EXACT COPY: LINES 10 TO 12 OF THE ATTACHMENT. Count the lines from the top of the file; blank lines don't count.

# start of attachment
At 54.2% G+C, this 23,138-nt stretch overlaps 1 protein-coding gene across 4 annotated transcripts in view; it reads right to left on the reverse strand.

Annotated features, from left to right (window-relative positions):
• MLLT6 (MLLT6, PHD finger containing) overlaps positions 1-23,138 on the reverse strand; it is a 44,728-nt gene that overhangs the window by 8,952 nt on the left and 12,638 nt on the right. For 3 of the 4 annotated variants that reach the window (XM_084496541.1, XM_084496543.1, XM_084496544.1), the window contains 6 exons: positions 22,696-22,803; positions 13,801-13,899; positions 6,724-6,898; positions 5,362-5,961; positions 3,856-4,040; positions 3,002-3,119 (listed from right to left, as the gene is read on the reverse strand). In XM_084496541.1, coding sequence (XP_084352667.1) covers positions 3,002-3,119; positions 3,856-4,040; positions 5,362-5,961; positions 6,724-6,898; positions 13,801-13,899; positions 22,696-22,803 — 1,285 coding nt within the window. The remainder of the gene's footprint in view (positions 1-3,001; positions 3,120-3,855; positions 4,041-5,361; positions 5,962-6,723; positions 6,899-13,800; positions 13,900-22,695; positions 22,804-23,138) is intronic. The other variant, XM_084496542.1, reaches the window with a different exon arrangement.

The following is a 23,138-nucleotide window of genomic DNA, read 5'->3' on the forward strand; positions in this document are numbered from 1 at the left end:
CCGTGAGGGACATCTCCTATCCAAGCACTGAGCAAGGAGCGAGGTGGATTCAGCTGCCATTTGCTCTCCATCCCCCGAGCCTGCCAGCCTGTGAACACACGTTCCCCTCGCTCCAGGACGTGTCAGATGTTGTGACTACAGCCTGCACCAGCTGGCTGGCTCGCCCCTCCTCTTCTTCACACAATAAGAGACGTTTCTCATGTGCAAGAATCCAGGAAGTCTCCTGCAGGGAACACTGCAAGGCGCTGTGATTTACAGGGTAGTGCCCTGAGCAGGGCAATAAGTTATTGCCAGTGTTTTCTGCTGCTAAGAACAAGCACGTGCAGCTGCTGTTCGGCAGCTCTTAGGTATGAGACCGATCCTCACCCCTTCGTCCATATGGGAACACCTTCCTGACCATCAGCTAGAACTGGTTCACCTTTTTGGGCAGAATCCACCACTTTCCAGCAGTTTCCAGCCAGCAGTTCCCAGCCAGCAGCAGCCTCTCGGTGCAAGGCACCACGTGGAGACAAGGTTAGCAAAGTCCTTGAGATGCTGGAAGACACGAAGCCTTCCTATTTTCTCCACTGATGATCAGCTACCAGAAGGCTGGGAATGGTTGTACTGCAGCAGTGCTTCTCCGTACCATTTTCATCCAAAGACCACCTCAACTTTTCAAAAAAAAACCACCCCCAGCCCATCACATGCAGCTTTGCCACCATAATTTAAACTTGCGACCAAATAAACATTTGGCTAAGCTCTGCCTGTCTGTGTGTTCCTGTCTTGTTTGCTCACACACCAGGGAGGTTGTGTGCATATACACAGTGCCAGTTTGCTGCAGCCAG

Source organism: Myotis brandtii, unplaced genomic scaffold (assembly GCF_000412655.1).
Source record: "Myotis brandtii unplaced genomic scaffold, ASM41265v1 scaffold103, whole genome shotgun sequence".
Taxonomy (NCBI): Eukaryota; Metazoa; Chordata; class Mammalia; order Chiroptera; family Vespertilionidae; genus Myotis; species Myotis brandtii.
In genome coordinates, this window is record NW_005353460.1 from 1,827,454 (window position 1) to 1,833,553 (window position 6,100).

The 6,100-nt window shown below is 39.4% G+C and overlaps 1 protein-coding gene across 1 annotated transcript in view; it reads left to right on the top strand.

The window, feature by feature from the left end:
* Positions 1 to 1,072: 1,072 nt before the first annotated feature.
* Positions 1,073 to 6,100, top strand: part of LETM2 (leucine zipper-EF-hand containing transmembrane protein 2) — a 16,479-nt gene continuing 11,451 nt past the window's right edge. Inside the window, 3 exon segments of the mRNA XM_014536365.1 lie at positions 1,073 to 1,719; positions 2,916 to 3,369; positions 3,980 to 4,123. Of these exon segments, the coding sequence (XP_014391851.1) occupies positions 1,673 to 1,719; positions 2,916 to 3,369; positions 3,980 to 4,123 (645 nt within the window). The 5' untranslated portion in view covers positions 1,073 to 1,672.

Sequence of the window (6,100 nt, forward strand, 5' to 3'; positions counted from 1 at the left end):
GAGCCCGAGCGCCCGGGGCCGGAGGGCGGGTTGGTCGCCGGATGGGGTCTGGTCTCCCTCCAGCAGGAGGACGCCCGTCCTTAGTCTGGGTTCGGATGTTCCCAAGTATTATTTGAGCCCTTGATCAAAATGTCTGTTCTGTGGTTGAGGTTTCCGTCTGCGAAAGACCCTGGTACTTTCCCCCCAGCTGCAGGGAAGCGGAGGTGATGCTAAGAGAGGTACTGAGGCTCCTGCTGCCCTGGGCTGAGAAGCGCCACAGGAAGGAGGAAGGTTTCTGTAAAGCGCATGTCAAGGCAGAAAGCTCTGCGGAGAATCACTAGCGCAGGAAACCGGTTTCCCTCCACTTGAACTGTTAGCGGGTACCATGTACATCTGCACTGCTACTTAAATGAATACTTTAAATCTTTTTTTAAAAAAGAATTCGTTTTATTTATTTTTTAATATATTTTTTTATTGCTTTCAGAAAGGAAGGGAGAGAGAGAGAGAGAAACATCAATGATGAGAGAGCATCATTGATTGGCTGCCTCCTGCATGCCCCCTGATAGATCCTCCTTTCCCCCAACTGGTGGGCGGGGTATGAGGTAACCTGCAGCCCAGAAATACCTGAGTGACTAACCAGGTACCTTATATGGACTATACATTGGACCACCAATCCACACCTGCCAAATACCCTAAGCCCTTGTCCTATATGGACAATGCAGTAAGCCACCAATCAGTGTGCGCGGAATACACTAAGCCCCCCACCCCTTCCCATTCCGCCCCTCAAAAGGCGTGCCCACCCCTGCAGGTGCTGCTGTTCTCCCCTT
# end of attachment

The 6,100-nt window shown below is 39.4% G+C and overlaps 1 protein-coding gene across 1 annotated transcript in view; it reads left to right on the top strand.

The window, feature by feature from the left end:
* Positions 1 to 1,072: 1,072 nt before the first annotated feature.